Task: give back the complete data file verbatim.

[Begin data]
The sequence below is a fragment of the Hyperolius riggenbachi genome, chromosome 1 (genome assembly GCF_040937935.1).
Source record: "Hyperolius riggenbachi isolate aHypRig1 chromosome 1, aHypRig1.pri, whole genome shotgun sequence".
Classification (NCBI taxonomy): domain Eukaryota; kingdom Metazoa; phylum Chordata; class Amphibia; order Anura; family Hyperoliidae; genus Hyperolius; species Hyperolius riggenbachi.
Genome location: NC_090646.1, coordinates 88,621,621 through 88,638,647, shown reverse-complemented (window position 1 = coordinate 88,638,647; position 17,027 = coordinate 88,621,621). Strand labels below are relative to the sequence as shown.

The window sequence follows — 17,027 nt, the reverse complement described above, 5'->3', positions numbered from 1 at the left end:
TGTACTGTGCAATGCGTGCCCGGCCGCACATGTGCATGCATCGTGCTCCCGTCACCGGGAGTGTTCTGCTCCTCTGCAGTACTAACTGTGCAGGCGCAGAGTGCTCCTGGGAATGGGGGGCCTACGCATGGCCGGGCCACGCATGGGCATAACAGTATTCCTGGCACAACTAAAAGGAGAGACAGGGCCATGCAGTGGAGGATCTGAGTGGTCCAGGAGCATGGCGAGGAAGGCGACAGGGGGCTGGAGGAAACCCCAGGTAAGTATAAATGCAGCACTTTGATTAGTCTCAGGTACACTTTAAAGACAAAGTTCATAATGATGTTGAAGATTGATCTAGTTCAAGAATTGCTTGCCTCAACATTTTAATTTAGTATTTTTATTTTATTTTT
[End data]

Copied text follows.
The sequence below is a fragment of the Hyperolius riggenbachi genome, chromosome 1 (genome assembly GCF_040937935.1).
Source record: "Hyperolius riggenbachi isolate aHypRig1 chromosome 1, aHypRig1.pri, whole genome shotgun sequence".
Classification (NCBI taxonomy): domain Eukaryota; kingdom Metazoa; phylum Chordata; class Amphibia; order Anura; family Hyperoliidae; genus Hyperolius; species Hyperolius riggenbachi.
Genome location: NC_090646.1, coordinates 88,621,621 through 88,638,647, shown reverse-complemented (window position 1 = coordinate 88,638,647; position 17,027 = coordinate 88,621,621). Strand labels below are relative to the sequence as shown.

The window sequence follows — 17,027 nt, the reverse complement described above, 5'->3', positions numbered from 1 at the left end:
TGTACTGTGCAATGCGTGCCCGGCCGCACATGTGCATGCATCGTGCTCCCGTCACCGGGAGTGTTCTGCTCCTCTGCAGTACTAACTGTGCAGGCGCAGAGTGCTCCTGGGAATGGGGGGCCTACGCATGGCCGGGCCACGCATGGGCATAACAGTATTCCTGGCACAACTAAAAGGAGAGACAGGGCCATGCAGTGGAGGATCTGAGTGGTCCAGGAGCATGGCGAGGAAGGCGACAGGGGGCTGGAGGAAACCCCAGGTAAGTATAAATGCAGCACTTTGATTAGTCTCAGGTACACTTTAAAGACAAAGTTCATAATGATGTTGAAGATTGATCTAGTTCAAGAATTGCTTGCCTCAACATTTTAATTTAGTATTTTTATTTTATTTTT